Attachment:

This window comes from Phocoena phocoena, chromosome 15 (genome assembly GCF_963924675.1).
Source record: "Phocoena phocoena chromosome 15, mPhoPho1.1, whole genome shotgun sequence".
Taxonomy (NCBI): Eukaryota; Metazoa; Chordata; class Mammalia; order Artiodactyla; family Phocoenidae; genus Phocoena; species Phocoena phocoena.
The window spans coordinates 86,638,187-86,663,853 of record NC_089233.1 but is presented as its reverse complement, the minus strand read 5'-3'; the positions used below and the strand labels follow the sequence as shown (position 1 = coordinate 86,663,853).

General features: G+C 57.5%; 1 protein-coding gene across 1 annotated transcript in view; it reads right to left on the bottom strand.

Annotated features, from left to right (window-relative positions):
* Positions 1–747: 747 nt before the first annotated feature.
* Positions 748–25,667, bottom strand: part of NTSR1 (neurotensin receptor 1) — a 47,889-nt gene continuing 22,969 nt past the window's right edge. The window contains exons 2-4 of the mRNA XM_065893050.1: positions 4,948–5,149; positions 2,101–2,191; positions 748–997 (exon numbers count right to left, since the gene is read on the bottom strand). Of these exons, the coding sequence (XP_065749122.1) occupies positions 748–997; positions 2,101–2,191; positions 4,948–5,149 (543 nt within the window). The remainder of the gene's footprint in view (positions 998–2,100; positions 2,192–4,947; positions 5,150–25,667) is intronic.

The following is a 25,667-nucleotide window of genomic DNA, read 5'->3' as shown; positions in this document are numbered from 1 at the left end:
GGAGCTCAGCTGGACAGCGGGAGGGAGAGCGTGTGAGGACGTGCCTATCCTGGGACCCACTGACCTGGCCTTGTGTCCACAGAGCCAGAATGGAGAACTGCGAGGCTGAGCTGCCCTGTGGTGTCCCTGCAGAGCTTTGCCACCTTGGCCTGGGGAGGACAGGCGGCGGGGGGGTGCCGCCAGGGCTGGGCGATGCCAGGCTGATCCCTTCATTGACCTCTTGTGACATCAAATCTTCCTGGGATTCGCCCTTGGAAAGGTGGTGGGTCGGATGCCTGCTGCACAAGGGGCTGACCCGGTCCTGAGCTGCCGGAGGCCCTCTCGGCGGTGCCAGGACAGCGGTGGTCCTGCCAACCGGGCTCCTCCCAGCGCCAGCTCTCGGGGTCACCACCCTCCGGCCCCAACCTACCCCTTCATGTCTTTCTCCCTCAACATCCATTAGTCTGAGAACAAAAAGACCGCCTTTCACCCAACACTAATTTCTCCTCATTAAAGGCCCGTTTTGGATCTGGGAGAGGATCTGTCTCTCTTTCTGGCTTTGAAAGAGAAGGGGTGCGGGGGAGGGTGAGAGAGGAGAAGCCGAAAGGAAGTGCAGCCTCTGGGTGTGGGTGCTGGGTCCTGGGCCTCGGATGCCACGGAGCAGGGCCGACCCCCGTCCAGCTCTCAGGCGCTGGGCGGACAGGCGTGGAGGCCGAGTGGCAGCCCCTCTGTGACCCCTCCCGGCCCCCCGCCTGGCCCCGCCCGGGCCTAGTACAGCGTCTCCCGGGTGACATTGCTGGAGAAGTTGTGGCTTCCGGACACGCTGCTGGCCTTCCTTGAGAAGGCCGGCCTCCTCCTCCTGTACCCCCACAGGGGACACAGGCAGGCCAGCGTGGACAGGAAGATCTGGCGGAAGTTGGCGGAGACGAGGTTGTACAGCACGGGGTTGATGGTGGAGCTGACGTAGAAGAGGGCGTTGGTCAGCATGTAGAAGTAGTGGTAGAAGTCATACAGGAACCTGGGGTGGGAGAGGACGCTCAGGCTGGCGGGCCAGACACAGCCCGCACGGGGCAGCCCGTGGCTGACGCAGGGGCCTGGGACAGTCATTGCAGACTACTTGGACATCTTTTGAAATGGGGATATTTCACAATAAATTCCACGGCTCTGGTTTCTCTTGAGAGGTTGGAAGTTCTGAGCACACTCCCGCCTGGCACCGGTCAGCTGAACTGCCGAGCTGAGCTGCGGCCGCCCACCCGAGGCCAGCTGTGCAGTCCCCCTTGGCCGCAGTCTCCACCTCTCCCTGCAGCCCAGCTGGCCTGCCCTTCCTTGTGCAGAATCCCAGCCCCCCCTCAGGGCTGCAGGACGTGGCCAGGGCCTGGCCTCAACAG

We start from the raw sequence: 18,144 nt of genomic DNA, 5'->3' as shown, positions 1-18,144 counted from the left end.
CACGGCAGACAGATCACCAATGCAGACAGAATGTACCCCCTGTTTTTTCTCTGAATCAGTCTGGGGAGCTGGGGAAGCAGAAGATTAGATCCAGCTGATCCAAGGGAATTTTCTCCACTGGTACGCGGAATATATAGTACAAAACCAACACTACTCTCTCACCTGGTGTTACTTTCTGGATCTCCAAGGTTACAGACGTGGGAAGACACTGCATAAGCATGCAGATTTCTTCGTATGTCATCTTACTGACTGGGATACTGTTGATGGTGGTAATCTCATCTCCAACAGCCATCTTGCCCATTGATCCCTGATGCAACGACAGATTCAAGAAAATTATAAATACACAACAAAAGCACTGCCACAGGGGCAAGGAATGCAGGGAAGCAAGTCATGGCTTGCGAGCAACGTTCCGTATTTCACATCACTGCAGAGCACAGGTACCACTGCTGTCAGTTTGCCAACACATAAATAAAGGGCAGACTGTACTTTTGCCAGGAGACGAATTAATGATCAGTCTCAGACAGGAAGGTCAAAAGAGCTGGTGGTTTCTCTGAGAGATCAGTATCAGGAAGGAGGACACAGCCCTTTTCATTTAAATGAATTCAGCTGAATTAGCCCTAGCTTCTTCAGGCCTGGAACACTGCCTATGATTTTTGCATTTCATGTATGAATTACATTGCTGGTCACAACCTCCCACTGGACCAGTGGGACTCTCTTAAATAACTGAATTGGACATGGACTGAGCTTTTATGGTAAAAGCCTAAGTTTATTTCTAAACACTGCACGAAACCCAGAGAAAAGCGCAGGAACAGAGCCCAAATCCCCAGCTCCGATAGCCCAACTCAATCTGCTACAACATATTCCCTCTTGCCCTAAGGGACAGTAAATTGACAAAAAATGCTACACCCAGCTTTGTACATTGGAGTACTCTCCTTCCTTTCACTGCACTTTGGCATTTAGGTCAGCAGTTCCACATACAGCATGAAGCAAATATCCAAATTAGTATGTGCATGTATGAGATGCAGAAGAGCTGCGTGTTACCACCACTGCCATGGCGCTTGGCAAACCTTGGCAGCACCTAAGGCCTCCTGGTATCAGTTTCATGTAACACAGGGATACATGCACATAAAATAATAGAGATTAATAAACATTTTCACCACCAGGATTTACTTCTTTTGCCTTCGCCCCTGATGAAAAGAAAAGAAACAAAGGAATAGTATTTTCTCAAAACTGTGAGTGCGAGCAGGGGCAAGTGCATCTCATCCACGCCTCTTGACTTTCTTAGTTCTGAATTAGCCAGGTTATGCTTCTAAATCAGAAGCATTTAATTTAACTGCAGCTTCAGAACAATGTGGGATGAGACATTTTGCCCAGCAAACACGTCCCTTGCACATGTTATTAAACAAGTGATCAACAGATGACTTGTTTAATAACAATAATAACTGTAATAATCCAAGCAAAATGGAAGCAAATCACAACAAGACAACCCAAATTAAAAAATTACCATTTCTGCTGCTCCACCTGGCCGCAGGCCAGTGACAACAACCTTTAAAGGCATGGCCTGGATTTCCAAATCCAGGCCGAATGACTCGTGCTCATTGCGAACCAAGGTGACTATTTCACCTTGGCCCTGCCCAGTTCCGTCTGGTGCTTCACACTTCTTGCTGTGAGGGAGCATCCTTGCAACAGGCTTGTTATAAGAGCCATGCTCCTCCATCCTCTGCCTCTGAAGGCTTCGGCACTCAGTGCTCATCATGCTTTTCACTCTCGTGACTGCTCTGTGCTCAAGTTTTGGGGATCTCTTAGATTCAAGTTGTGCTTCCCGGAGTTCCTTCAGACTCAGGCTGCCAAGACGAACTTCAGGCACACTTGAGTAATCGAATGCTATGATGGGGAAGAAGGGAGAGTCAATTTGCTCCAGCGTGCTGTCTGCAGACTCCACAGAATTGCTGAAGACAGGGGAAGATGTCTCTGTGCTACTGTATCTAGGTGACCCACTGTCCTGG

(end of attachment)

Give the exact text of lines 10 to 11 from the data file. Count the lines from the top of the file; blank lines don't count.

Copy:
GGAGCTCAGCTGGACAGCGGGAGGGAGAGCGTGTGAGGACGTGCCTATCCTGGGACCCACTGACCTGGCCTTGTGTCCACAGAGCCAGAATGGAGAACTGCGAGGCTGAGCTGCCCTGTGGTGTCCCTGCAGAGCTTTGCCACCTTGGCCTGGGGAGGACAGGCGGCGGGGGGGTGCCGCCAGGGCTGGGCGATGCCAGGCTGATCCCTTCATTGACCTCTTGTGACATCAAATCTTCCTGGGATTCGCCCTTGGAAAGGTGGTGGGTCGGATGCCTGCTGCACAAGGGGCTGACCCGGTCCTGAGCTGCCGGAGGCCCTCTCGGCGGTGCCAGGACAGCGGTGGTCCTGCCAACCGGGCTCCTCCCAGCGCCAGCTCTCGGGGTCACCACCCTCCGGCCCCAACCTACCCCTTCATGTCTTTCTCCCTCAACATCCATTAGTCTGAGAACAAAAAGACCGCCTTTCACCCAACACTAATTTCTCCTCATTAAAGGCCCGTTTTGGATCTGGGAGAGGATCTGTCTCTCTTTCTGGCTTTGAAAGAGAAGGGGTGCGGGGGAGGGTGAGAGAGGAGAAGCCGAAAGGAAGTGCAGCCTCTGGGTGTGGGTGCTGGGTCCTGGGCCTCGGATGCCACGGAGCAGGGCCGACCCCCGTCCAGCTCTCAGGCGCTGGGCGGACAGGCGTGGAGGCCGAGTGGCAGCCCCTCTGTGACCCCTCCCGGCCCCCCGCCTGGCCCCGCCCGGGCCTAGTACAGCGTCTCCCGGGTGACATTGCTGGAGAAGTTGTGGCTTCCGGACACGCTGCTGGCCTTCCTTGAGAAGGCCGGCCTCCTCCTCCTGTACCCCCACAGGGGACACAGGCAGGCCAGCGTGGACAGGAAGATCTGGCGGAAGTTGGCGGAGACGAGGTTGTACAGCACGGGGTTGATGGTGGAGCTGACGTAGAAGAGGGCGTTGGTCAGCATGTAGAAGTAGTGGTAGAAGTCATACAGGAACCTGGGGTGGGAGAGGACGCTCAGGCTGGCGGGCCAGACACAGCCCGCACGGGGCAGCCCGTGGCTGACGCAGGGGCCTGGGACAGTCATTGCAGACTACTTGGACATCTTTTGAAATGGGGATATTTCACAATAAATTCCACGGCTCTGGTTTCTCTTGAGAGGTTGGAAGTTCTGAGCACACTCCCGCCTGGCACCGGTCAGCTGAACTGCCGAGCTGAGCTGCGGCCGCCCACCCGAGGCCAGCTGTGCAGTCCCCCTTGGCCGCAGTCTCCACCTCTCCCTGCAGCCCAGCTGGCCTGCCCTTCCTTGTGCAGAATCCCAGCCCCCCCTCAGGGCTGCAGGACGTGGCCAGGGCCTGGCCTCAACAG

We start from the raw sequence: 18,144 nt of genomic DNA, 5'->3' as shown, positions 1-18,144 counted from the left end.